Info-tech

Smarter robots speed takeover of jobs once done by humans

Bloomberg July 12 | Updated on July 12, 2019 Published on July 12, 2019

At a vast greenhouse in the central Danish city of Odense, a squad of robots move thin plastic pots of herbs for shipping without even putting a dent in them. For movie goers used to seeing humanoid machines in action, that might not seem special but in truth, it’s a remarkable feat.

Robots until recently have been limited to precise, pre-programmed and repetitive heavy-duty jobs like automotive manufacturing. Yet, at the Rosborg Food greenhouse, the OnRobot A/S devices adjust on the fly. One pot might be slightly out of position. The next might be a little heavy.

Robot deliveries

Robots that can see, learn and grip different items are advancing quickly into the retail, food-and-beverage and consumer-packaged-good industries. While deliveries of robots to the US auto industry fell 12 per cent last year, shipments to food and consumer-product companies soared 48 per cent. “The technology is going so fast now, that in two or three years,” said Johnny Albertsen, Rosborg Food Holding A/S’s chief executive officer. He added, “You can make the robot do almost anything.”

The number of jobs lost to automation is difficult to calculate, in part because one lost position often creates several others in new industries.

But almost 40 per cent of US workers are in fields such as retail and food service, for example, that will lose jobs to automation by 2030, according to a McKinsey report published on Thursday. Its slower than a human, but it does not take breaks. It does not go to lunch.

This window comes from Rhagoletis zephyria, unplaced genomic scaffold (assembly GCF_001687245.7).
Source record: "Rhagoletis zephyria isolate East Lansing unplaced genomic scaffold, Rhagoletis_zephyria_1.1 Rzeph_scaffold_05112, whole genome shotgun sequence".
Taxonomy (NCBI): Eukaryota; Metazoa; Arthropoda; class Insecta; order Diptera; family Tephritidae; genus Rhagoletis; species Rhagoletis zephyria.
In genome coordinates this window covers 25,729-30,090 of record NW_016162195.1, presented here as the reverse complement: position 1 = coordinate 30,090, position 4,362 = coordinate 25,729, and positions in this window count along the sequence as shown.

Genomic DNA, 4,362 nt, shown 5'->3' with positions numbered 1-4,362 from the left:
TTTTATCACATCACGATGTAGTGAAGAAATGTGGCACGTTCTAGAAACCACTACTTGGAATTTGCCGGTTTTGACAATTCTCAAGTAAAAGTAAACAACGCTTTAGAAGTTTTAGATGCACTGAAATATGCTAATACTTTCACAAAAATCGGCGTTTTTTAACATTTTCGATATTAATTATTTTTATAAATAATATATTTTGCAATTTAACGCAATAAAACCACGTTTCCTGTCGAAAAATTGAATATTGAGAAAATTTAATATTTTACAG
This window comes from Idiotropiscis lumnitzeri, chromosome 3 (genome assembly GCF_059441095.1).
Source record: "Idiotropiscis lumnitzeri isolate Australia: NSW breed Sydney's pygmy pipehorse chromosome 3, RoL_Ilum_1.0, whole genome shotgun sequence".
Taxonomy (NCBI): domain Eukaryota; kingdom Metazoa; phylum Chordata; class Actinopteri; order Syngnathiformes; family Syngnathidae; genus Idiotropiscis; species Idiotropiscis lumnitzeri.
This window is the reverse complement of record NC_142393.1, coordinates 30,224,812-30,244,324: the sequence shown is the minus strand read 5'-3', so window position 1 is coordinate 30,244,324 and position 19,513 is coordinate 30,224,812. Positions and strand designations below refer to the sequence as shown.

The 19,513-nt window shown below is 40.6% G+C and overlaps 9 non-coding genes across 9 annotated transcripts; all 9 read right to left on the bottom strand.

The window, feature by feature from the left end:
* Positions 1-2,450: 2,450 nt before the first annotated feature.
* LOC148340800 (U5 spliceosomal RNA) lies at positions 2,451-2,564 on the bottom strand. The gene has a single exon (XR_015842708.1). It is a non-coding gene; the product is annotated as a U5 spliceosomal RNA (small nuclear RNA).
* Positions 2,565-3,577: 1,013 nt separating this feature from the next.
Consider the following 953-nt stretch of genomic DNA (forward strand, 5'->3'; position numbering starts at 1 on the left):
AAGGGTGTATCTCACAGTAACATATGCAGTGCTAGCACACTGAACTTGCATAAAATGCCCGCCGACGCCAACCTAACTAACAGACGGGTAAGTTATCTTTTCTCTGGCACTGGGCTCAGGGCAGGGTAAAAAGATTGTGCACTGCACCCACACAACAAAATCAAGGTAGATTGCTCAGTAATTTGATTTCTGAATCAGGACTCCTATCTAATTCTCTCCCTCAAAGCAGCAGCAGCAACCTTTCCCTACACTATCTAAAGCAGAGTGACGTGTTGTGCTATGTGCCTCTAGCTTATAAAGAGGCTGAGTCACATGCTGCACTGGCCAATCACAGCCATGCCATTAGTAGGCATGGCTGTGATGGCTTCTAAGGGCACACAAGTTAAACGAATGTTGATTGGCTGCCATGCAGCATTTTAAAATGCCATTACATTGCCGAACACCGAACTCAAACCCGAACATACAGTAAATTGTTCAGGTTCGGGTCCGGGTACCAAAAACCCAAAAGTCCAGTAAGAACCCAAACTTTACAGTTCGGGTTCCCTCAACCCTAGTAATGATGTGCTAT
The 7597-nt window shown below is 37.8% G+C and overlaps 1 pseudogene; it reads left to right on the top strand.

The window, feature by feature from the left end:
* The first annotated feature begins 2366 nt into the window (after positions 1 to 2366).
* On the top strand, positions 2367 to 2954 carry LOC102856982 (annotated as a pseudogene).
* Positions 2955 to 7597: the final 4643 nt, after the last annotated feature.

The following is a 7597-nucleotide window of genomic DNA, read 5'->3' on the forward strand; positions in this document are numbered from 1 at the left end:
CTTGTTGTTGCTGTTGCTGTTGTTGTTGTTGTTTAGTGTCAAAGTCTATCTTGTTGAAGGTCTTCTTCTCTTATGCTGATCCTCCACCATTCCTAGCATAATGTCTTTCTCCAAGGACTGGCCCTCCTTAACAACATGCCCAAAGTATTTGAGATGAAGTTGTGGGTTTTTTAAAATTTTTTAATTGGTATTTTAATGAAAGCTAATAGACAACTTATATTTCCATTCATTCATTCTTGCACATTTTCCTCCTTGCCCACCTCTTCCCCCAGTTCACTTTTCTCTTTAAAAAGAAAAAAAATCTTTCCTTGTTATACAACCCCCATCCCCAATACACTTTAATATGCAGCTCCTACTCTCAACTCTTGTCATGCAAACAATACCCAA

And robots are needed in many industries as companies struggle to find workers. Unfilled positions in the category that includes warehousing jumped in April to a record since at least 2001, according to the US Bureau of Labor Statistics.

Albertsen expects that improvements in gripping abilities soon will allow robots to pull tender plants from their containers. He plans to expand his crew with more automatons, which pay back the investment in about 18 months.

A single set-up like the one Rosborg uses typically costs about $70,000, which includes the robot, the OnRobot gripper at the end of the robot’s arm and installation.

Polymer grippers

The grippers and the machine’s ability to see are key. Most heavy industrial robots still operate blindly and must be surrounded by cages to keep humans out of harms way. Any variation, such as handling objects with different sizes or textures, were not possible. Now grippers that emulate a gecko’s sticky feet, or use soft polymers that expand to apply just the right amount of pressure, allow robots to take on new, more-nuanced tasks.

AI, through which a machine improve its own performance, will prove key for robots to perform tasks such as folding laundry that are simple for humans but difficult for machines.

Published on July 12, 2019
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